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March 5, 2003

Online tool puts a premium on crop insurance plans

WEST LAFAYETTE, Ind. – Although they have yet to drop that first seed in the dirt, farmers can protect themselves against potential crop losses. They'll have to hurry to do it, however, said a Purdue University agricultural economist.

George Patrick said farmers have until March 15 to purchase crop insurance for the 2003 season. After a rough 2002 crop year, Patrick said farmers might want to consider taking out a policy. To help choose the insurance plan best suited for them, the University of Illinois and Purdue developed the iFARM Crop Insurance Evaluator and Premium Calculator.

The free Internet-based crop insurance tool is located at http://www.farmdoc.uiuc.edu/cropins/.

"Given the problems we had with weather last year, I think a lot of farmers may be rethinking whether crop insurance has a role in their farm operation," Patrick said.

"Over the last few years, the number of insurance products that are available to a farmer has increased a lot. They can insure just their yield, or they can insure revenue. There are also insurance products that are based on what happens in a county rather than what happens on their individual farm. You couple all that with different levels of coverage, and it can get pretty confusing."

The iFARM Web site demystifies crop insurance decisions with a few mouse clicks and strokes on a computer keyboard. The calculator figures per-acre premiums for crop insurance options at coverage levels of 55 percent and higher, while the evaluator analyzes insurance options for an average farm within a farmer's county.

Among the insurance options analyzed are actual production history (APH), revenue assurance-base price (RA-BP), revenue assurance-harvest price (RA-HP), crop revenue coverage (CRC), group risk plan (GRP) and group risk income plan (GRIP).

"What the Web site does is take the county average yield – the expected yield for the coming year – and look at a farm that has typical farm level yield variability," Patrick said. "The Web site also gives farmers information about how frequently they may collect on the different types of insurance, and how big the indemnity payments may be."

For instance, iFARM calculated per-acre premiums for a typical Tippecanoe County, Ind., corn farmer with 75 percent coverage based on historical yield of 145 bushels per acre. Premiums were $5.80 for the APH option, $6.13 for RA-BP, $8.49 for RA-HP, $9.81 for CRC, $3.36 for GRP and $2.37 for GRIP.

The iFARM site also generates tables showing farmers what they could expect in insurance payouts should crop losses occur.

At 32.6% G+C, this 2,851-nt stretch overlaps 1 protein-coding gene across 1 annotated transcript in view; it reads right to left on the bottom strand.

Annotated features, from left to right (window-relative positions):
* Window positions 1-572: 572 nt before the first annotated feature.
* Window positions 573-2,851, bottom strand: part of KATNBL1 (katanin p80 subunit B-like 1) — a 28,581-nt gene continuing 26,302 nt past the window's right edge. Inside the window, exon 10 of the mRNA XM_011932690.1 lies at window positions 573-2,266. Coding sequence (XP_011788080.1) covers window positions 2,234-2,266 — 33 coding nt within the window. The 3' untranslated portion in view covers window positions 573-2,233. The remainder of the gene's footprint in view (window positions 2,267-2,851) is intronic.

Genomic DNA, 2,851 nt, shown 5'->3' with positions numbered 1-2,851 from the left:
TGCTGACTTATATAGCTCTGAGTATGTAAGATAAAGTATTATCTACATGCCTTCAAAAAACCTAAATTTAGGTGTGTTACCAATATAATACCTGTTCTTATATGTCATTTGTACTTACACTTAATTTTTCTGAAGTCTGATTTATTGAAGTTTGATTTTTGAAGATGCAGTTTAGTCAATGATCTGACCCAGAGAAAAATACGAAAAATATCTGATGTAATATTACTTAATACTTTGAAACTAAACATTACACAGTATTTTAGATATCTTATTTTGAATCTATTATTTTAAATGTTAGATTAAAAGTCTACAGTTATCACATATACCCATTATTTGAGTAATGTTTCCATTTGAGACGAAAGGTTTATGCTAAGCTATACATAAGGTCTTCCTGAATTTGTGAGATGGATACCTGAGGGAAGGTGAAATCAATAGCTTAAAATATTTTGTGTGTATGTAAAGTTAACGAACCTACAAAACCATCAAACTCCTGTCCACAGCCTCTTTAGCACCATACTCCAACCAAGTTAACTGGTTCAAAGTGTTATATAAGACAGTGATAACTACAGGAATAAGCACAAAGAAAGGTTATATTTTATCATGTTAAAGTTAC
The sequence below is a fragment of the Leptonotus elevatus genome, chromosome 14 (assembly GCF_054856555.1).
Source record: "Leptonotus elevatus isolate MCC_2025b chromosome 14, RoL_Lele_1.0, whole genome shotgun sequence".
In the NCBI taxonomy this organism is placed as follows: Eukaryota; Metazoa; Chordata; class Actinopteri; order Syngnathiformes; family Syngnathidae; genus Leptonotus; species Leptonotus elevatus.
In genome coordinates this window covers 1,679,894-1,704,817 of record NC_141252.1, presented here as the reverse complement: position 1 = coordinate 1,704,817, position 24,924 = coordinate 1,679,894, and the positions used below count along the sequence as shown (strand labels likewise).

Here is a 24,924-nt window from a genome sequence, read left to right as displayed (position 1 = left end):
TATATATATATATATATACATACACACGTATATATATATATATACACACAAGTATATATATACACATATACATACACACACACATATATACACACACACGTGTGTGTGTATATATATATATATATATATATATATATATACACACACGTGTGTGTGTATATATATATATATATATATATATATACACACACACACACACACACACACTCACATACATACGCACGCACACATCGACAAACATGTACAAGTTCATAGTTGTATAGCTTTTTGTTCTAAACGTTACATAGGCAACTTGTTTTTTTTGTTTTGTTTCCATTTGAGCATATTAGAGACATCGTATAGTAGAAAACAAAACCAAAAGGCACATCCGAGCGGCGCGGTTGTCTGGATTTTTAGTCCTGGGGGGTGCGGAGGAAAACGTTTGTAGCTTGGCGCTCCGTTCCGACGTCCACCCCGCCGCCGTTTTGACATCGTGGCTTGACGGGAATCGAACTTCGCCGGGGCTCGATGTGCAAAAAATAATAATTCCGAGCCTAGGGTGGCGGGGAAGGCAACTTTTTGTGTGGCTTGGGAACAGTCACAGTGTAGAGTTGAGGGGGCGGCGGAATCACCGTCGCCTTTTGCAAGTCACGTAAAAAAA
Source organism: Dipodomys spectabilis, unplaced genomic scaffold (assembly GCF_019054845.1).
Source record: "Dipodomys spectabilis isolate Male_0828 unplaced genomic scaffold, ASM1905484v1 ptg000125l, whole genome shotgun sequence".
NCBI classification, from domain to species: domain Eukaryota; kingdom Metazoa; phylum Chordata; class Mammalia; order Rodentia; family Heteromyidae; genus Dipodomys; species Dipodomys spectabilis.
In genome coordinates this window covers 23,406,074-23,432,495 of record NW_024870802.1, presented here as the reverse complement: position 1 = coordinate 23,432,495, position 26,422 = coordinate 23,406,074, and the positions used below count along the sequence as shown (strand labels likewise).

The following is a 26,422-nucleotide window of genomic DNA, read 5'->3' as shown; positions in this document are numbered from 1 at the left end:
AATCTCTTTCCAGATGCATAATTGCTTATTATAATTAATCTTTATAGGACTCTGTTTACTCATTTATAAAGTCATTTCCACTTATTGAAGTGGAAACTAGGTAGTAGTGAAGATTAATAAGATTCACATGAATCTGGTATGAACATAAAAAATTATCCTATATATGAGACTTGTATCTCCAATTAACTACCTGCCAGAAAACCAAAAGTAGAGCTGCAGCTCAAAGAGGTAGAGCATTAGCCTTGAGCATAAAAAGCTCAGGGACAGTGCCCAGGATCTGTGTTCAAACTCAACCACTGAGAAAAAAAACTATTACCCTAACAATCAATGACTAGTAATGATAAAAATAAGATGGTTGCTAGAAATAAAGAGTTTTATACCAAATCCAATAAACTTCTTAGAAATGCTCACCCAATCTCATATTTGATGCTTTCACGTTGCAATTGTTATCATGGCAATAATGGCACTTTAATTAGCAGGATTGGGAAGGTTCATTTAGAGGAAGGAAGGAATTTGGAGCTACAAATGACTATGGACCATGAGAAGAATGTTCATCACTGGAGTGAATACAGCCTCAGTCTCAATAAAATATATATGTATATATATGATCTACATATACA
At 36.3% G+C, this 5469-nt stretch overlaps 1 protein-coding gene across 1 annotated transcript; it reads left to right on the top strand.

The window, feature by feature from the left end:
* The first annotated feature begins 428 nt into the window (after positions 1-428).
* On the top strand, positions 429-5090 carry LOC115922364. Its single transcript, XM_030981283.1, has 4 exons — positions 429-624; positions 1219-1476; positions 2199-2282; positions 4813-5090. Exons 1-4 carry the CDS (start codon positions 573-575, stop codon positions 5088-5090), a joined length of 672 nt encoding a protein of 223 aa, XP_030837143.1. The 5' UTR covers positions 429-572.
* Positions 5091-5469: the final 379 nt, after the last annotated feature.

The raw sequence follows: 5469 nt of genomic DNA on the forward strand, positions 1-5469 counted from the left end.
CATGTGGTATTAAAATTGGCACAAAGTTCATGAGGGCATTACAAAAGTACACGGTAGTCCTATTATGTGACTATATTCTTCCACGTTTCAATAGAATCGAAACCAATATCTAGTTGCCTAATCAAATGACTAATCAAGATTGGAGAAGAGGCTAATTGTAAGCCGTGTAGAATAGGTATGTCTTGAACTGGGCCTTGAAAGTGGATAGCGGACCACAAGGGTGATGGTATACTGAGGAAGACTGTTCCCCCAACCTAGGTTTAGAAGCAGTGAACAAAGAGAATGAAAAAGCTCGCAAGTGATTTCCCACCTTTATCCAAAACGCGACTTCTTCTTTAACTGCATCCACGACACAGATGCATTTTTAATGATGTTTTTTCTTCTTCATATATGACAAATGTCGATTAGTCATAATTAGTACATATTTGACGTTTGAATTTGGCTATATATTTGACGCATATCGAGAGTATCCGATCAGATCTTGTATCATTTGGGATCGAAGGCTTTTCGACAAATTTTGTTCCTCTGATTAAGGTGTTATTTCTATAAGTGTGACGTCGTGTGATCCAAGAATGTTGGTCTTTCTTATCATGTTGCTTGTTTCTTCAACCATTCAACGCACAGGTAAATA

"Crop insurance is designed to provide some cash flow in those years when yields are low," Patrick said. "This Web site looks at how much revenue would be expected with the different kinds of insurance in the worst year out of 100 and in the worst year out of 20. You can see what impact the crop insurance would have if it were a really bad year or just a bad year.

"The final table looks at what the expected return would be – what is known as the net cost of insurance. It figures that you pay the premium every year but only collect on an infrequent basis. What we're finding in some counties is that the indemnities an individual gets would be larger than the premiums that they would pay over a number of years."

In addition to calculating premiums and evaluating crop insurance products in Indiana, iFARM provides separate links for farmers in Illinois and Iowa.

Yield-based or multiperil and revenue-based crop insurance policies are generally the same in cost, regardless of the company selling them. The policies are reinsured by the Federal Crop Insurance Corp., Patrick said.

Farmers are not required to insure their crops unless they've received federal disaster assistance. Agricultural lenders increasingly are requiring farmers to carry crop insurance, Patrick said.

Additional information about crop insurance can be found in the Purdue Agricultural Economics Report online. The September 2001 issue includes an overview, titled "Crop and Revenue Insurance Alternatives." The December 2001 issue contains the article "Protecting Farm Revenues with Pre-harvest Pricing and Insurance."

Writer: Steve Leer, (765) 494-8415, sleer@purdue.edu

Source: George Patrick, (765) 494-4241, gpatrick@purdue.edu

Ag Communications: (765) 494-2722; Beth Forbes, bforbes@aes.purdue.edu; http://www.agriculture.purdue.edu/AgComm/public/agnews/

Related Web site:
Purdue University Department of Agricultural Economics


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